Libyan new Prime Minister’s house attacked

Libyan new Prime Minister’s house attacked

PanARMENIAN.Net - Libya's Prime Minister, who was recently approved in a contested parliamentary vote, was unharmed in an attack on his home that set off a gunbattle with guards early Tuesday, May 27, a government official said, according to the Associated Press.

The official said four attackers fired rocket-propelled grenades at the house of Ahmed Maiteg, sparking clashes with security guards. One of the assailants was killed and another was arrested while the rest fled, the official said, speaking on condition of anonymity because he was not authorized to talk to the press.

Maiteg was named premier in a vote deemed illegitimate by non-Islamist lawmakers.

The appointment escalated a political crisis pitting Islamist lawmakers and militias against forces loyal to Gen. Khalifa Hifter, who has launched an armed campaign to try to restore order three years after the revolt that toppled and killed Moammar Gaddafi.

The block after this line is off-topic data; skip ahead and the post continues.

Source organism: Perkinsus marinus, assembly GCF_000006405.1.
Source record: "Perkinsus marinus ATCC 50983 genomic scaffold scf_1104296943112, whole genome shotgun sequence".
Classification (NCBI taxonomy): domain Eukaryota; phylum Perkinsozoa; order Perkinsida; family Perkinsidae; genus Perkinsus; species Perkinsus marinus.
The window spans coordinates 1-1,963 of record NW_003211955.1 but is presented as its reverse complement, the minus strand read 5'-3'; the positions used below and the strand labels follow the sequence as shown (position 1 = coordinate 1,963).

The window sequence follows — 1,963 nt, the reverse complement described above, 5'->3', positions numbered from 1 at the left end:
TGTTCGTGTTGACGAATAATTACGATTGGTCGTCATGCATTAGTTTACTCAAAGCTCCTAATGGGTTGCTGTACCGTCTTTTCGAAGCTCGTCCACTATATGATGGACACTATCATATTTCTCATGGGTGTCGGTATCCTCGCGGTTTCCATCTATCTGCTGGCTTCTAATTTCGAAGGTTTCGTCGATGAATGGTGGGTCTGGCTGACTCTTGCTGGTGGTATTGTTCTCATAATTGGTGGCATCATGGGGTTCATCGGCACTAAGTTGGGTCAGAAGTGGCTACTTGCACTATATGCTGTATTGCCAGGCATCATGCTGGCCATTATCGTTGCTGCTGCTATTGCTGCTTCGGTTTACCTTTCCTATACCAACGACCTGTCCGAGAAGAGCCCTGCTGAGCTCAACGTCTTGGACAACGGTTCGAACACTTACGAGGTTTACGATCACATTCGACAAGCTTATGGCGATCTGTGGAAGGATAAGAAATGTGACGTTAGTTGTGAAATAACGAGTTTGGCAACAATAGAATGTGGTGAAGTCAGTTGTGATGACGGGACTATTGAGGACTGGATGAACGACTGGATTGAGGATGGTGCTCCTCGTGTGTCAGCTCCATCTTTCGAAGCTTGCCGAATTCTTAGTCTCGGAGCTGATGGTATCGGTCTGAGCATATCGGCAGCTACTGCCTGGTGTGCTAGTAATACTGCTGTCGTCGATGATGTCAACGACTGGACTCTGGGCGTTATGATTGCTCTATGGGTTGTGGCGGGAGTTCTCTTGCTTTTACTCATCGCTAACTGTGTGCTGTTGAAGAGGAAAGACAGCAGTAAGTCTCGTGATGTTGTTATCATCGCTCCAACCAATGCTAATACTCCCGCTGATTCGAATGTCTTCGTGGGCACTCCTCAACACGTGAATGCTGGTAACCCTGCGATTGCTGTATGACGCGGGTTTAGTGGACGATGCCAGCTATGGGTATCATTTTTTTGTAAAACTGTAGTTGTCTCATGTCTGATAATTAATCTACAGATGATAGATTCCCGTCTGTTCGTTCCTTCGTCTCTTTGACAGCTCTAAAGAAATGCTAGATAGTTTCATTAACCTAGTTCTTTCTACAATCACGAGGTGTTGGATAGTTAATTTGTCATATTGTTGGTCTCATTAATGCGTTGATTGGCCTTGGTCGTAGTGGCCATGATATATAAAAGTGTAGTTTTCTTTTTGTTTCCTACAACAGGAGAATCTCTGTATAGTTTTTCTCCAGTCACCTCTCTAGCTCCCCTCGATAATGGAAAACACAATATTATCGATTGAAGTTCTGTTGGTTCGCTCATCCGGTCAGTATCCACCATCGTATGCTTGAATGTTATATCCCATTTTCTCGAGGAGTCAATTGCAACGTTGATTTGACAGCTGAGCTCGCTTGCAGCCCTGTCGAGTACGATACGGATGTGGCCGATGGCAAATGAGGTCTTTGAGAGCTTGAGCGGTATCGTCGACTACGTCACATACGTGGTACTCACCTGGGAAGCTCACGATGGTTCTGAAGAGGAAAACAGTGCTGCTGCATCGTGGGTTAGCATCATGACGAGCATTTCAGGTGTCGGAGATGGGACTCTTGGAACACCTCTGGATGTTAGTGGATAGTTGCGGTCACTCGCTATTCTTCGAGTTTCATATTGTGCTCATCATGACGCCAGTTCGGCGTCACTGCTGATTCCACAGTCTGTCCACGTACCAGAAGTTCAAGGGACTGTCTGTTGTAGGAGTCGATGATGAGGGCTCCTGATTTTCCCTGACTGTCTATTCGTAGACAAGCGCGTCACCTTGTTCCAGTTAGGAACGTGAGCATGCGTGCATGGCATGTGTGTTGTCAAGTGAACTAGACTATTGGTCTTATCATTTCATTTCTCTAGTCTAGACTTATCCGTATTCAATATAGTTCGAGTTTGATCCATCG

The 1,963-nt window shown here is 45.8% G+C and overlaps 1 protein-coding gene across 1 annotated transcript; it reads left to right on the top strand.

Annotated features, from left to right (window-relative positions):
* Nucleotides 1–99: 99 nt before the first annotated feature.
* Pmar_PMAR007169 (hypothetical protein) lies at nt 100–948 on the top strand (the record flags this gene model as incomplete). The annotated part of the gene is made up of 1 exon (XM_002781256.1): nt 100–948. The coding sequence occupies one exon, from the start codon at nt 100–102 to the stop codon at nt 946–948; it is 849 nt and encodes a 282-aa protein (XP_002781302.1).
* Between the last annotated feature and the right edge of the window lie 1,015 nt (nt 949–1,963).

Thousands of Libyans have held demonstrations in recent days demanding the elected assembly halt sessions and accusing it of financing Islamist militias and acting as their political wing.

Islamists have condemned the offensive launched earlier this month as a "coup," while several prominent government officials, diplomats and military units have rallied to Hifter's cause, hoping he can bring stability to the petroleum-rich North African country.

Many of the heavily armed rebel brigades that defeated Gaddafi's forces three years ago have since been transformed into militias that refuse to disarm or join the national security forces. They have been blamed for a string of kidnappings and assassinations of diplomats, government officials, activists, judges, and members of police and army.

Last year Islamist militiamen abducted then Prime Minister Ali Zidan in a dramatic illustration of the challenges faced by the weak central government. He was released unharmed several hours later when other militias intervened.

 Top stories
The launch would be in defiance of repeated warnings by governments who suspect it is a banned test of ballistic missile technology.
Carter said he looked forward to discussing the offer of ground troops with the Saudi Defense Minister in Brussels next week.
The meeting takes place as talks have begun in Geneva to try to end the five-year Syrian civil war, which has killed at least 250,000 people.
"There is no denial that we are dealing with very significant risks," he said, during a visit to the World Economic Forum in Davos.
Partner news